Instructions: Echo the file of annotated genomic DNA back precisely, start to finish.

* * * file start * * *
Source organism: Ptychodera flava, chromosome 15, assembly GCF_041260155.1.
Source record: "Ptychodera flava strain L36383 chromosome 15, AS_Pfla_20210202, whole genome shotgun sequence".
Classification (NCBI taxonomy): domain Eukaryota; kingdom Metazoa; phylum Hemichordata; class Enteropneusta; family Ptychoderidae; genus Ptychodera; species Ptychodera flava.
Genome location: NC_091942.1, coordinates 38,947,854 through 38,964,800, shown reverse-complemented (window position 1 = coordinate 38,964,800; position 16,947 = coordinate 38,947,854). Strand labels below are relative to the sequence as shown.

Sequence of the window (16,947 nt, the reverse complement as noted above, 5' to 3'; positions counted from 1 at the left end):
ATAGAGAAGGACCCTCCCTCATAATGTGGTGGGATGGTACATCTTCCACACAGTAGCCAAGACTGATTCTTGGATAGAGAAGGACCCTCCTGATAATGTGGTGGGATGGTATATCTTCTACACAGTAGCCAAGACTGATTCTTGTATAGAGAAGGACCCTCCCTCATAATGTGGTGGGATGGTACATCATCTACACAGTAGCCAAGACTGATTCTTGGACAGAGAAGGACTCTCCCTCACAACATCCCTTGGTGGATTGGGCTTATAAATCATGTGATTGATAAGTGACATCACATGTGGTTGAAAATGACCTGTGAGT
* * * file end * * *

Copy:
Source organism: Ptychodera flava, chromosome 15, assembly GCF_041260155.1.
Source record: "Ptychodera flava strain L36383 chromosome 15, AS_Pfla_20210202, whole genome shotgun sequence".
Classification (NCBI taxonomy): domain Eukaryota; kingdom Metazoa; phylum Hemichordata; class Enteropneusta; family Ptychoderidae; genus Ptychodera; species Ptychodera flava.
Genome location: NC_091942.1, coordinates 38,947,854 through 38,964,800, shown reverse-complemented (window position 1 = coordinate 38,964,800; position 16,947 = coordinate 38,947,854). Strand labels below are relative to the sequence as shown.

Sequence of the window (16,947 nt, the reverse complement as noted above, 5' to 3'; positions counted from 1 at the left end):
ATAGAGAAGGACCCTCCCTCATAATGTGGTGGGATGGTACATCTTCCACACAGTAGCCAAGACTGATTCTTGGATAGAGAAGGACCCTCCTGATAATGTGGTGGGATGGTATATCTTCTACACAGTAGCCAAGACTGATTCTTGTATAGAGAAGGACCCTCCCTCATAATGTGGTGGGATGGTACATCATCTACACAGTAGCCAAGACTGATTCTTGGACAGAGAAGGACTCTCCCTCACAACATCCCTTGGTGGATTGGGCTTATAAATCATGTGATTGATAAGTGACATCACATGTGGTTGAAAATGACCTGTGAGT